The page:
History of Naiguata

Naguita has a rich cultural and folkloric tradition. Beginning with the New Year in January when most of the population of 15,000 greets the boat carrying the Sardine of Naiguata. El Día de los Reyes or the day of 3 kings is celebrated on the 7th of January the coming of the magical kings as everyone prepares for the Carnaval coming soon thereafter in February. Particularly renowned for the Naiguata Carnival is Ash Wednesday when the town performs the “Burial of the Sardine” in grand fashion combining dance, the theater disguises, music, representations and the poetry, and marking the conclusion of the Carnaval season. This Carnaval Celebration peaks on the two weekends on either side of Ash Wednesday.

June is the month when Naiguta's street celebrations of Corpus Christi are distinguished for their colorful lively devil dancers made up in red and gold. The observance, set in relation to Easter Sunday usually occurs in June. Unlike celebrations in Chuao and San Francisco de Yare, women are allowed to portray devil dancers in Naiguata. Symbolically the drama plays out the preference of the higher power for good over evil because the devil never sleeps. On the Wednesday before Corpus Christi the devils are called by the ringing of bells and three beats on a metal drum called a Caja. They descend upon the town and run amok before falling upon their knees to pray in front of the church.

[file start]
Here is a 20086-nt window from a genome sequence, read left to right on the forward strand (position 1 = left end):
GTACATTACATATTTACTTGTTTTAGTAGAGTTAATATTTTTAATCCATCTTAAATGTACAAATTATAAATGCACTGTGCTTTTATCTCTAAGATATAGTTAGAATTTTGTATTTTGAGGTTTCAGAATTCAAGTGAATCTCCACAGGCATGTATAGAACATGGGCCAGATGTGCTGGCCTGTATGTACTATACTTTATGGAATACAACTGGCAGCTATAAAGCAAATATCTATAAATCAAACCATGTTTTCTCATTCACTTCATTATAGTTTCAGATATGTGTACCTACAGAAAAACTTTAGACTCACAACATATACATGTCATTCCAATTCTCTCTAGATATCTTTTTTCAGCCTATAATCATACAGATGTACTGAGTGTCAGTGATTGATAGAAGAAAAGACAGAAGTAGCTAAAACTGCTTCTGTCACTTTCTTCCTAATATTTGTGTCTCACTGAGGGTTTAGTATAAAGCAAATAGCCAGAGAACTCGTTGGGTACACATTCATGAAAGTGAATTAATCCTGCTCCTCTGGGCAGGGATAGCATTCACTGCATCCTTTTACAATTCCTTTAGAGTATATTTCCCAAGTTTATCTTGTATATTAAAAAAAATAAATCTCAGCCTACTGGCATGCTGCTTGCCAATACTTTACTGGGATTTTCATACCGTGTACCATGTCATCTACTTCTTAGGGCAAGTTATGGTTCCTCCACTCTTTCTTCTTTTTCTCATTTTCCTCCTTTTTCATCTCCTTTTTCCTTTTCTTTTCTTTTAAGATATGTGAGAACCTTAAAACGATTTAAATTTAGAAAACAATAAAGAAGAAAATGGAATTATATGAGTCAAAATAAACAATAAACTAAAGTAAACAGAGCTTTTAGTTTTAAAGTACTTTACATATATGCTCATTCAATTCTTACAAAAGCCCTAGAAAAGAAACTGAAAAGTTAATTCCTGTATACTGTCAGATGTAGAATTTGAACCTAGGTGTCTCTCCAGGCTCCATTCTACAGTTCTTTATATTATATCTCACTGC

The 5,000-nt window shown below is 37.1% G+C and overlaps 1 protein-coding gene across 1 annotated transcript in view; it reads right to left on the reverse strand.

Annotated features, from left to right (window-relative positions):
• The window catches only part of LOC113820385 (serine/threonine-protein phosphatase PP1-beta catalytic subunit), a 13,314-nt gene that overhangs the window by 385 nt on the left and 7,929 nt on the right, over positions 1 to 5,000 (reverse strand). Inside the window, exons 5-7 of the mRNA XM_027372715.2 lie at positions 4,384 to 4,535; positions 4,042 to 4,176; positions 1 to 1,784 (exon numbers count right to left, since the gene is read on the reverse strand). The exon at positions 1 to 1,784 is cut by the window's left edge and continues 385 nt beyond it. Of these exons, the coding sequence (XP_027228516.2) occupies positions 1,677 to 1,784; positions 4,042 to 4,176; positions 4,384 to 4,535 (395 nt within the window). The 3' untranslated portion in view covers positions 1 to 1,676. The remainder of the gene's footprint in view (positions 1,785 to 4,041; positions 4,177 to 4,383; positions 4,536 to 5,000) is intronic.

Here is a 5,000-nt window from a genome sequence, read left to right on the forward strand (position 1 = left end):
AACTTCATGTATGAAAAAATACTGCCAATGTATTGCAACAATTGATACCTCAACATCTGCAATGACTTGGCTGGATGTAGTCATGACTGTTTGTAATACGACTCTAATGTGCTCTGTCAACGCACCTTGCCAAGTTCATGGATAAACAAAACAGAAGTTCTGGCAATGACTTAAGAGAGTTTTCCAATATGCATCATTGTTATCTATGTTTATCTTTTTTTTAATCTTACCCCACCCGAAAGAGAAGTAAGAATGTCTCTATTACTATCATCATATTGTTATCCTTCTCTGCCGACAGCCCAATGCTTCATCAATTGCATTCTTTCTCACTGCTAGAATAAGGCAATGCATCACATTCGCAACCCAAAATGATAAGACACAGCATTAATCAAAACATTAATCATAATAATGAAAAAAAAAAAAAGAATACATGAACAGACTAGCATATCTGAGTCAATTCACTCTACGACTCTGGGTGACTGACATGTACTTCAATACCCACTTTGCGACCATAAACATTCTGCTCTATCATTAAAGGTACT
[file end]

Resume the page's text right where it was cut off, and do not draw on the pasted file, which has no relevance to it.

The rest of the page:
On the day of Corpus Christi, the devils dance in the streets while mass is being heard and worshippers renew their faith in this moment of heightened spirituality. After mass the devils visit houses and shops, purging them of evil and receiving gifts in return

Venezuela’s Caribbean coastal town of Naiguatá is home to one of that country’s most celebrated Carnival musical traditions. In the 1970’s, trumpeter Ricardo Díaz augmented the local legacy of Afro-Caribbean drumming traditions with brass, electric bass, keyboard, and women’s chorus to create La Sardina de